But they were dead wrong about Jesus.
These are words of warning to us today. Perhaps, we should not to be so quick with our judgments or so slow to consider other alternatives.
The warning is all the more poignant for the religious among us. The interaction of Jesus with the Pharisees and the moralistic, self-righteous, religious people in the first century crowds is no less a warning for moral, upstanding, reputably religious people today than it was for them.
We know of only two Pharisees who were willing to be humble enough to consider carefully who Jesus was: Nicodemus and Joseph of Arimathea. Nicodemus called for his fellow Pharisees to give Jesus a chance, but his suggestion was quickly dismissed by the group.
Even so, Nicodemus did not take any action to honor Jesus until after Jesus was crucified and died. Joseph of Arimathea appears in Scripture only after Jesus died, offering his tomb and helping prepare the body for appropriate burial.
Of all the Pharisees, only Nicodemus was willing to suspend judgment about Jesus during his life. The others reached their conclusions early, and they spent their energy and focus on disproving Jesus, rather than considering all the facts and other possibilities.
They knew their Scripture, but they didn’t know all the facts. They knew their Scripture, but they completely missed the true meaning of Scripture as it related to Jesus – who was the very Messiah Scripture foretold.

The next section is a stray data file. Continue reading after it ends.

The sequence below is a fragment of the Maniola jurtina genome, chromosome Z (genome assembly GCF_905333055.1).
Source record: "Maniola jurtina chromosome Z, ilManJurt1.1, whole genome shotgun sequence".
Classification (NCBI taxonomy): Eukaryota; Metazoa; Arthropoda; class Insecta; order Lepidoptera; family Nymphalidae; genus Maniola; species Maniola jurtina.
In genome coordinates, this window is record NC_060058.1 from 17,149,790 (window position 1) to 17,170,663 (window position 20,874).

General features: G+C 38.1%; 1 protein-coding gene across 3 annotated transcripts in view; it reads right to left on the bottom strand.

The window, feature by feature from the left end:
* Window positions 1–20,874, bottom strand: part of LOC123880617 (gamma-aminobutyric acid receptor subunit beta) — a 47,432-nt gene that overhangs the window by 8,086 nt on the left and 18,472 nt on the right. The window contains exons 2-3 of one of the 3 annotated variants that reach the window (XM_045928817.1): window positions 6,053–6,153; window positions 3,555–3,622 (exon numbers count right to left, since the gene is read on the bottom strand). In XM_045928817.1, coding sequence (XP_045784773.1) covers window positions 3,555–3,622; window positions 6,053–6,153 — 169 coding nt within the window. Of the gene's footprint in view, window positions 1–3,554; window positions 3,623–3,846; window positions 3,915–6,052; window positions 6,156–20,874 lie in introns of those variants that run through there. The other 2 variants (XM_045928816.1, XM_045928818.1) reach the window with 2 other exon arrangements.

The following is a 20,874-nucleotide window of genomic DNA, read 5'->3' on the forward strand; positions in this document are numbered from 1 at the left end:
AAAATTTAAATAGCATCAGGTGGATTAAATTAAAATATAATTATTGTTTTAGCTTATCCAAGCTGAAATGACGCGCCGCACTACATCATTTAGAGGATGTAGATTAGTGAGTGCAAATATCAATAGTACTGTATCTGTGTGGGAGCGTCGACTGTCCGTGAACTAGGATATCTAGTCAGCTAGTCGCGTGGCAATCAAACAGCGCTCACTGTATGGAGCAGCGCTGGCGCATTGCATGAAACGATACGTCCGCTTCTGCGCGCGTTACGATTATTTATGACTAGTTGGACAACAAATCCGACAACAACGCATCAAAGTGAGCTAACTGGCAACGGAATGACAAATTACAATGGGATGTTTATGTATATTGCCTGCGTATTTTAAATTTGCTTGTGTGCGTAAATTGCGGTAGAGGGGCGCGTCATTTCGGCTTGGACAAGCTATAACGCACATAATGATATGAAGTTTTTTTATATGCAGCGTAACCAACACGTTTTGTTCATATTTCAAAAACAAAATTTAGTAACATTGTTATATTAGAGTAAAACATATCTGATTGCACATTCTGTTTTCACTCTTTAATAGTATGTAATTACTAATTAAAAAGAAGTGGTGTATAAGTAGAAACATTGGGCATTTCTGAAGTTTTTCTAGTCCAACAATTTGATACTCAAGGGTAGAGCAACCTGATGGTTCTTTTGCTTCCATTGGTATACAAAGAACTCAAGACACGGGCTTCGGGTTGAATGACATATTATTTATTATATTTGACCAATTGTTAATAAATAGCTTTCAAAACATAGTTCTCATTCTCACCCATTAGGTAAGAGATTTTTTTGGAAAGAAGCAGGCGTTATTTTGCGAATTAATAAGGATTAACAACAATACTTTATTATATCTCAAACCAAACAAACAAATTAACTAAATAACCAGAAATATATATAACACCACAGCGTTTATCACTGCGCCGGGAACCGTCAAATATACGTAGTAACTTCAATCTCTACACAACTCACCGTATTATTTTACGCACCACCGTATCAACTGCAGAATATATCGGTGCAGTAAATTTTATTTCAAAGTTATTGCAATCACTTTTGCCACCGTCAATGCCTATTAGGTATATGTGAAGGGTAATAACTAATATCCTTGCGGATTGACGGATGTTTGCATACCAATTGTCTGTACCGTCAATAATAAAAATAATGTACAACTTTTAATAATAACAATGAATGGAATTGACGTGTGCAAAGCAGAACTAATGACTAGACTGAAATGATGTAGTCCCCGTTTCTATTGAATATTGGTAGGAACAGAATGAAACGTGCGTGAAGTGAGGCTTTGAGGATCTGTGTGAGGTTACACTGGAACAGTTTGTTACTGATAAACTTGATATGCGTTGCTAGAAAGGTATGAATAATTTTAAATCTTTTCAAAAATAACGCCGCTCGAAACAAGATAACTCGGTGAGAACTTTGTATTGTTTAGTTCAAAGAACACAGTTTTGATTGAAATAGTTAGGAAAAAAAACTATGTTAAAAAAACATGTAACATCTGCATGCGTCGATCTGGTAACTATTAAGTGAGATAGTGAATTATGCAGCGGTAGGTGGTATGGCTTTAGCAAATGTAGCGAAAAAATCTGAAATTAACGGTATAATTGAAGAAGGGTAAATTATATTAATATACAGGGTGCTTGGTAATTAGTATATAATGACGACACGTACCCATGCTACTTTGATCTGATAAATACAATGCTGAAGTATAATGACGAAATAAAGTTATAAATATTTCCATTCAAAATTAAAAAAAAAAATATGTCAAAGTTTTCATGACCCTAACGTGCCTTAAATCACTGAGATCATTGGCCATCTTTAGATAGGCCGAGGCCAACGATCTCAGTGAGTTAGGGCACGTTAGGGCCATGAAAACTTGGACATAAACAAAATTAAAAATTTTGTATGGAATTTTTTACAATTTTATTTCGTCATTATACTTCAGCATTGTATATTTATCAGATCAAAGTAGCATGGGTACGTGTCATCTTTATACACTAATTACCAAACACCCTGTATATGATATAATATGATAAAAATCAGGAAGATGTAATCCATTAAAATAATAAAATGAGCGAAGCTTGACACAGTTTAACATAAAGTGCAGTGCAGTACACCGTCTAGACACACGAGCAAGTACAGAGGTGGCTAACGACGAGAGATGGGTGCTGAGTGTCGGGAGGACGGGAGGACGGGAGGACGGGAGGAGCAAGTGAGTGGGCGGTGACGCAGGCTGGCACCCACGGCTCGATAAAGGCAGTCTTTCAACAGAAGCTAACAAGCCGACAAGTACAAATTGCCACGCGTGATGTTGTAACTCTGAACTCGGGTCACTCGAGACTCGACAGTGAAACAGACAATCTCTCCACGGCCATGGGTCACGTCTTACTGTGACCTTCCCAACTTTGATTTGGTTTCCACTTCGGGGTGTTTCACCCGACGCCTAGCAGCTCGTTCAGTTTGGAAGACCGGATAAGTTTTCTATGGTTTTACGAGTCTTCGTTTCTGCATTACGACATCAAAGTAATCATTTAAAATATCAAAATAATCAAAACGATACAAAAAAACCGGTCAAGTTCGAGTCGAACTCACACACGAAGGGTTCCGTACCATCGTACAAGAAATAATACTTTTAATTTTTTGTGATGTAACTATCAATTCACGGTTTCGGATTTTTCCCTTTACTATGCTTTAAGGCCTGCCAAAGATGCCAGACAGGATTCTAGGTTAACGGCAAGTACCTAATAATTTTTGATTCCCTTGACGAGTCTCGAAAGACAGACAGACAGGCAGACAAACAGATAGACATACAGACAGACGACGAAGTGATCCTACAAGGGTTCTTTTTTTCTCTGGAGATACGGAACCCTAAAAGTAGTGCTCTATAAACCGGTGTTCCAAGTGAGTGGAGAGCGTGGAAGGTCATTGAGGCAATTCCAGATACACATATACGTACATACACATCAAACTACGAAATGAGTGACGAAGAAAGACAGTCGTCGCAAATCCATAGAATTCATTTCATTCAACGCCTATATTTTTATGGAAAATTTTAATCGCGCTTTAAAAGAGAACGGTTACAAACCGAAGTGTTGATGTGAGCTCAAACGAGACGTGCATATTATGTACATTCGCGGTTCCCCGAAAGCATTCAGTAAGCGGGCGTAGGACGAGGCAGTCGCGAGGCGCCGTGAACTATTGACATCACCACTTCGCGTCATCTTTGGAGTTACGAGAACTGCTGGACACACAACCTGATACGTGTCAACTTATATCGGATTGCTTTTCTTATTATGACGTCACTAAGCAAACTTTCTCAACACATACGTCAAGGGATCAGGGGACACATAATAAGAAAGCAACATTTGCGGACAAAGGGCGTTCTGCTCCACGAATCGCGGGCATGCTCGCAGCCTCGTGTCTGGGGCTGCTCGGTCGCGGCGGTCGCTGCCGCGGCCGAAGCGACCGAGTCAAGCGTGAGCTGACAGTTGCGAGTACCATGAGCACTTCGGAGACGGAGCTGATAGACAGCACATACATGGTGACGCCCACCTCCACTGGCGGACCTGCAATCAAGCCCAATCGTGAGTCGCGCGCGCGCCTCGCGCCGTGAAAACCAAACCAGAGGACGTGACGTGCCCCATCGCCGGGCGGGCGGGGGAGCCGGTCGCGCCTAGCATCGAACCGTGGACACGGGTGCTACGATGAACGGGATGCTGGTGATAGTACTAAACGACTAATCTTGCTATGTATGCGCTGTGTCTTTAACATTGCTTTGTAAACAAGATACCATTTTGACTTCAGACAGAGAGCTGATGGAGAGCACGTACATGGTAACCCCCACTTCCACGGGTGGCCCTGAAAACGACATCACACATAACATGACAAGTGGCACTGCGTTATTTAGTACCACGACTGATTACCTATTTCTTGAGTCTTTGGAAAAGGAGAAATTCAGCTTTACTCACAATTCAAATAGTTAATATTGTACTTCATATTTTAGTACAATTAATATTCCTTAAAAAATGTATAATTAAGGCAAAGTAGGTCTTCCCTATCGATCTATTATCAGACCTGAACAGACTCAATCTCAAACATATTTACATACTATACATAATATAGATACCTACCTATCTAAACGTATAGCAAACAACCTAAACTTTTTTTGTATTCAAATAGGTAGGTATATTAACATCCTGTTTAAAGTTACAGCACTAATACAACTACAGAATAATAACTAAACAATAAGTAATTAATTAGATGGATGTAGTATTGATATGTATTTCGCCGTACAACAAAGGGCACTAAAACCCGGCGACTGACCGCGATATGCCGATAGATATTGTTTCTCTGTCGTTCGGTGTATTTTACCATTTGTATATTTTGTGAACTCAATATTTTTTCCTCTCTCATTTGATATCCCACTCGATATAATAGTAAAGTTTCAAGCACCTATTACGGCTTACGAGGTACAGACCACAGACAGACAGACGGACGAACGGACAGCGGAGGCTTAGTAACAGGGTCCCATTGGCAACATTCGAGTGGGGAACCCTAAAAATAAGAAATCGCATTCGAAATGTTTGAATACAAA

What do we miss in reaching our quick judgments today? What facts do we assume that are simply wrong about the issues we face today?
What do we miss as we hold tightly to our understanding of Scripture passed down to us from long years of religious heritage that is actually contrary to the true meaning of Scripture? How do religious people apply their knowledge of Scripture to the issues of the present day in error?
We dare not think we are better than the Pharisees of the First Century. Pride goes before a fall. Just when we think we have it all together is when we should suspect we don’t!
These are the dangers that face upstanding, religious people. Sinners, like Zacchaeus know they are wrong. Religious people often don’t. No different than the upstanding, religious Pharisees and their followers in Jesus’s day.
Not many years ago, a large segment of the American church justified slavery with Scripture. When British and European Christians were identifying slavery as a sin and advocating everywhere British influence reached to abolish it, the young American democracy, which preached life, liberty and the pursuit of happiness for all, denied it to African Americans – with the blessing of the church. This is an example of what I am talking about.